IRA conversions are basically where you change the classification of your account from an IRA classification as a Traditional Individual Retirement Account over to a Roth IRA. Back in 2010 the government changed the rules to allow investors to move over to Roth IRA’s from their Traditional IRA’s irrespective of the amount of money that they earned. Before 2010 people were only able to invest in Roth IRA’s if their MAGI (modified adjusted gross income) went below a certain level. One example was married couples whose combined income exceeded $179,000 – previously they would not have been allowed to invest in Roth IRA’s whereas now they can.
The next question of course is should they? What are the advantages of IRA conversions? The main one is the chance to pay less tax. By converting to Roth IRA’s you will probably end up paying less tax over the years than if you stay with Traditional IRA’s. Normally, people pay more tax as they get older and begin to earn more and more money. If you change over to a Roth IRA while you are still young and in a lower tax bracket you will have more money when you retire and are in the higher tax bracket. It will also be of benefit if the government puts tax rates up at a later date.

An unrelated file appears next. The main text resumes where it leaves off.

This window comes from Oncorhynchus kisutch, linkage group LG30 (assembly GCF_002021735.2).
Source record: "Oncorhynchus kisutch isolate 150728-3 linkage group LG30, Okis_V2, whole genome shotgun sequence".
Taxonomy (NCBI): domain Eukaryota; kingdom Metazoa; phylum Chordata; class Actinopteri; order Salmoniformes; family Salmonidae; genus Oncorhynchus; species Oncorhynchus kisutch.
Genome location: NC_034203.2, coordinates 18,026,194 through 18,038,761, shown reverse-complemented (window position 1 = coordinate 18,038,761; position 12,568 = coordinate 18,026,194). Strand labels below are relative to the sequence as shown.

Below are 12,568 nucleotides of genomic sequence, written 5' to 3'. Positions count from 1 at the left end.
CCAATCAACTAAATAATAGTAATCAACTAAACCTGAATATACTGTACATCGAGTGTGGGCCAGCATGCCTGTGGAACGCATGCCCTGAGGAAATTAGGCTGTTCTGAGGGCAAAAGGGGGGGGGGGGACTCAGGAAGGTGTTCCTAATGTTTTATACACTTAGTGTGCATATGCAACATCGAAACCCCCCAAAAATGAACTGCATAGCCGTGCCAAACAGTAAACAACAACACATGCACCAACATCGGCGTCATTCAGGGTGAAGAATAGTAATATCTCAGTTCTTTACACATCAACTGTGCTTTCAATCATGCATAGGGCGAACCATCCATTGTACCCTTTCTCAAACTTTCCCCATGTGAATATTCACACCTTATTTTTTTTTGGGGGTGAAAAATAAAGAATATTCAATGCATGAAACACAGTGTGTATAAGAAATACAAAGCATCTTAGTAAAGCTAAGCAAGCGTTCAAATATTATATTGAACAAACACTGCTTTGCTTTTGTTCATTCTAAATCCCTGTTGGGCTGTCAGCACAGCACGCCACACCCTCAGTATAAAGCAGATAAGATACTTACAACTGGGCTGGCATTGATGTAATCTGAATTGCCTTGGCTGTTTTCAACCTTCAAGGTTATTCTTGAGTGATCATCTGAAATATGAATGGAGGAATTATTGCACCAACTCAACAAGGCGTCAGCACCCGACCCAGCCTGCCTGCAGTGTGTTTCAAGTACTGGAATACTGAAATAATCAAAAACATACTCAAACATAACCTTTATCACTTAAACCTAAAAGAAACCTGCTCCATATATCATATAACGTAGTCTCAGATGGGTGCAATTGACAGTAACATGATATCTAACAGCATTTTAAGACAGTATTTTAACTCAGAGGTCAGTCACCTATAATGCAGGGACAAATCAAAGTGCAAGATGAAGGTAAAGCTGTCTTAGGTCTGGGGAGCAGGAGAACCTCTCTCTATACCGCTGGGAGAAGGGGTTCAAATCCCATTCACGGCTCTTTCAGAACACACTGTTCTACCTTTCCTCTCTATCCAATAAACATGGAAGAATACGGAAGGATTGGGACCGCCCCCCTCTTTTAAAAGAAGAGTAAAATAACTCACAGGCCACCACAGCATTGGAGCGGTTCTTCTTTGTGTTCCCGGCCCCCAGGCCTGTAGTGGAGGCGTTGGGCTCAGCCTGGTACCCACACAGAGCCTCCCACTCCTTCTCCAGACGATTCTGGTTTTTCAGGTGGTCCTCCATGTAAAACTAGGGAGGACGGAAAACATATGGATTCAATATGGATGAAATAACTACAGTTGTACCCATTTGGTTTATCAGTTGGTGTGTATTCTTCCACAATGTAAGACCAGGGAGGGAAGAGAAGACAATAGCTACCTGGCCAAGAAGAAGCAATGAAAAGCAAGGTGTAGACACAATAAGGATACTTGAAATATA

At the same time there are some negatives too. The main one is the question of how you’ll pay your taxes if you convert. As an example if people currently have $100,000 sat in Traditional IRA’s and they want to change over to Roth IRA’s they would end up having to pay taxes of $28000 for the privilege of doing so. Would you be able to pay that and would it be worth your while to do so? If you do have some savings set aside then that is the best way to convert. Another way is to take the money from the retirement fund that you intend to convert but this needs to be thought through carefully. That’s because if you have $100,ooo in your Traditional IRA and then lose $28000 of it to tax you will miss out on a great deal of interest on that money, interest which could grow to up to $140000 over the next twenty five years. That is a large sum to pay for the privilege of converting. Also, bear in mind that if taxes were to drop then your money would not be as beneficial in a Roth IRA conversion.
Ultimately, converting over to Roth can be an exceptionally useful and profitable tool towards your retirement. If taxes go up or your earnings go up then it will end up saving you a lot of money. But if you think neither of those are likely to happen then think carefully before converting.
Alex is a freelance journalist and financial blogger. He loves to write about football and jazz but spends most of his days writing about mortgages, credit cards and payday loans.
- IRA Investing and Mortgage (2008taxes.org)
- IRA Investments:Planning Life After Retirement (2009taxes.org)
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